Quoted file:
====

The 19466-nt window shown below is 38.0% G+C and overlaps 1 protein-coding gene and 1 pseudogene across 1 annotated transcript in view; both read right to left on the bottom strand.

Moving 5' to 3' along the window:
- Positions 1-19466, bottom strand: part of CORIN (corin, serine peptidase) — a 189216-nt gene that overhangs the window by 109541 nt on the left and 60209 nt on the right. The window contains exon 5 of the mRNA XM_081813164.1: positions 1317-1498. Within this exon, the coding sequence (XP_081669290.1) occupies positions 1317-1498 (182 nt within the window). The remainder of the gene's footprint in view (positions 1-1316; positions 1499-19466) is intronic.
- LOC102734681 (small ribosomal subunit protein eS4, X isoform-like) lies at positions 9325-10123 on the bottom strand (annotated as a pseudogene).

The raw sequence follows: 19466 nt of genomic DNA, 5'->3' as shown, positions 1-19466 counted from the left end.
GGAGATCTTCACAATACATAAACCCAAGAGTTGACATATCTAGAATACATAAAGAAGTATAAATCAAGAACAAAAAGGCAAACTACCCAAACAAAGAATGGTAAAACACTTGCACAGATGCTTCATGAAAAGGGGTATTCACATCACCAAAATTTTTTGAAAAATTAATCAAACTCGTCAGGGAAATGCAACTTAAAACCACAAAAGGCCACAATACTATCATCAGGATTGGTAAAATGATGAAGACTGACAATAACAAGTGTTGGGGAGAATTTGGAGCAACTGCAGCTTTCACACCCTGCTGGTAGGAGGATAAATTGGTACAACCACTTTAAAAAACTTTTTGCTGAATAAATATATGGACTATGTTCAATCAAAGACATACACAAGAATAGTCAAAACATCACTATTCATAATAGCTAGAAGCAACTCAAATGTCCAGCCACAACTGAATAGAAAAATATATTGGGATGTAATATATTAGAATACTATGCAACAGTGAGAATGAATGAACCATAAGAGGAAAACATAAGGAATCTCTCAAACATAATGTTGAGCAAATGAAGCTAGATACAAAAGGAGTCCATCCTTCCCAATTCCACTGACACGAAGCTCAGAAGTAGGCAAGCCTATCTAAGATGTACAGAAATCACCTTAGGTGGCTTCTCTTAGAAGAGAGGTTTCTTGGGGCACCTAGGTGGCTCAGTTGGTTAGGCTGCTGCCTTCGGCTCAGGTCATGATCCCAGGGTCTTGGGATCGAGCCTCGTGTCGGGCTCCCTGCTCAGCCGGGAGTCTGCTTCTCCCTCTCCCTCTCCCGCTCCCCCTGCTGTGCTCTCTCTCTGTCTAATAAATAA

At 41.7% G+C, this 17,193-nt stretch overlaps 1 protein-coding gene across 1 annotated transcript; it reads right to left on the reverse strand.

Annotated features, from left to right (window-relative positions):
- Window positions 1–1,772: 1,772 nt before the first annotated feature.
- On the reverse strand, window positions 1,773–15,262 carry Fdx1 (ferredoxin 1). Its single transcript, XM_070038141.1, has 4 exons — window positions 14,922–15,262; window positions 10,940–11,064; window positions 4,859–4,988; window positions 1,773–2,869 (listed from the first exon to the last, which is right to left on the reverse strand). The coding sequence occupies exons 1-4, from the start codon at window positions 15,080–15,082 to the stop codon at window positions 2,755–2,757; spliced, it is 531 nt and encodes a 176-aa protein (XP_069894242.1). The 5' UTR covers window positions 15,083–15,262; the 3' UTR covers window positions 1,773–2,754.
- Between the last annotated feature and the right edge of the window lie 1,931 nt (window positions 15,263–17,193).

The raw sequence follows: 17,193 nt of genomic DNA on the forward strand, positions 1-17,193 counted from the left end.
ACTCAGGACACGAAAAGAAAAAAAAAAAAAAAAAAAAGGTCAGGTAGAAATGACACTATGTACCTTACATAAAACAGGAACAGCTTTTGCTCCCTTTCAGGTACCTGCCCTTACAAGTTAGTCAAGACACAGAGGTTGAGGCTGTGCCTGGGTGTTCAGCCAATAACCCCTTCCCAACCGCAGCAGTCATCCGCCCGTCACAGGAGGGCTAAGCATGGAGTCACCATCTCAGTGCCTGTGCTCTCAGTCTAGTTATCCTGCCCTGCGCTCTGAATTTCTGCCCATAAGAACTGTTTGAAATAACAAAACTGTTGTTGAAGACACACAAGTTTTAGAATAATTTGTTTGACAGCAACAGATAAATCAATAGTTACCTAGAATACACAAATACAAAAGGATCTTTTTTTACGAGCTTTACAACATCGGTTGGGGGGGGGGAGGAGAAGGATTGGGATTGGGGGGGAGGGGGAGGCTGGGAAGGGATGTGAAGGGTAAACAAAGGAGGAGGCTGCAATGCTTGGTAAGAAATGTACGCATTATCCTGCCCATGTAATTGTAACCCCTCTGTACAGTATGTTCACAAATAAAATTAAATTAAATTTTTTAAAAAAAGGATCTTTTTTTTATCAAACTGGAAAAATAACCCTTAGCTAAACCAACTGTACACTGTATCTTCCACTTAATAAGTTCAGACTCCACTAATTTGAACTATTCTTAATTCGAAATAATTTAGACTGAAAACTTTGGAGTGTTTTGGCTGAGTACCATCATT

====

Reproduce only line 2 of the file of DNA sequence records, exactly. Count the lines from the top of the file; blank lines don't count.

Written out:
Moving 5' to 3' along the window: